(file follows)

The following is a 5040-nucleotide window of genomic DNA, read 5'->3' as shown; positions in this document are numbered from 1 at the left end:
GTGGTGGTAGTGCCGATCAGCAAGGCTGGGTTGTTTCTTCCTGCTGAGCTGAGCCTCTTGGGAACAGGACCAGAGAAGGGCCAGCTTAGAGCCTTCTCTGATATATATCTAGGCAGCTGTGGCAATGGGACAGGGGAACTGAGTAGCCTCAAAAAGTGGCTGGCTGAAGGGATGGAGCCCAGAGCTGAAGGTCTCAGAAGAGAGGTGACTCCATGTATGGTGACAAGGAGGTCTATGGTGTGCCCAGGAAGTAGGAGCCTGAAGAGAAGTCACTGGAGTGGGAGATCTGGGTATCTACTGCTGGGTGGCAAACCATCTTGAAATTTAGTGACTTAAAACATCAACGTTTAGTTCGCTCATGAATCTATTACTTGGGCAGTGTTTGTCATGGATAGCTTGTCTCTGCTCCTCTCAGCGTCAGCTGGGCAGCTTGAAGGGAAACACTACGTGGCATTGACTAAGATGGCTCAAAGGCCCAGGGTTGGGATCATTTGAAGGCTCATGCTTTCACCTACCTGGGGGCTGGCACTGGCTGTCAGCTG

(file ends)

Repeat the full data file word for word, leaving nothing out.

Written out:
The following is a 5040-nucleotide window of genomic DNA, read 5'->3' as shown; positions in this document are numbered from 1 at the left end:
GTGGTGGTAGTGCCGATCAGCAAGGCTGGGTTGTTTCTTCCTGCTGAGCTGAGCCTCTTGGGAACAGGACCAGAGAAGGGCCAGCTTAGAGCCTTCTCTGATATATATCTAGGCAGCTGTGGCAATGGGACAGGGGAACTGAGTAGCCTCAAAAAGTGGCTGGCTGAAGGGATGGAGCCCAGAGCTGAAGGTCTCAGAAGAGAGGTGACTCCATGTATGGTGACAAGGAGGTCTATGGTGTGCCCAGGAAGTAGGAGCCTGAAGAGAAGTCACTGGAGTGGGAGATCTGGGTATCTACTGCTGGGTGGCAAACCATCTTGAAATTTAGTGACTTAAAACATCAACGTTTAGTTCGCTCATGAATCTATTACTTGGGCAGTGTTTGTCATGGATAGCTTGTCTCTGCTCCTCTCAGCGTCAGCTGGGCAGCTTGAAGGGAAACACTACGTGGCATTGACTAAGATGGCTCAAAGGCCCAGGGTTGGGATCATTTGAAGGCTCATGCTTTCACCTACCTGGGGGCTGGCACTGGCTGTCAGCTG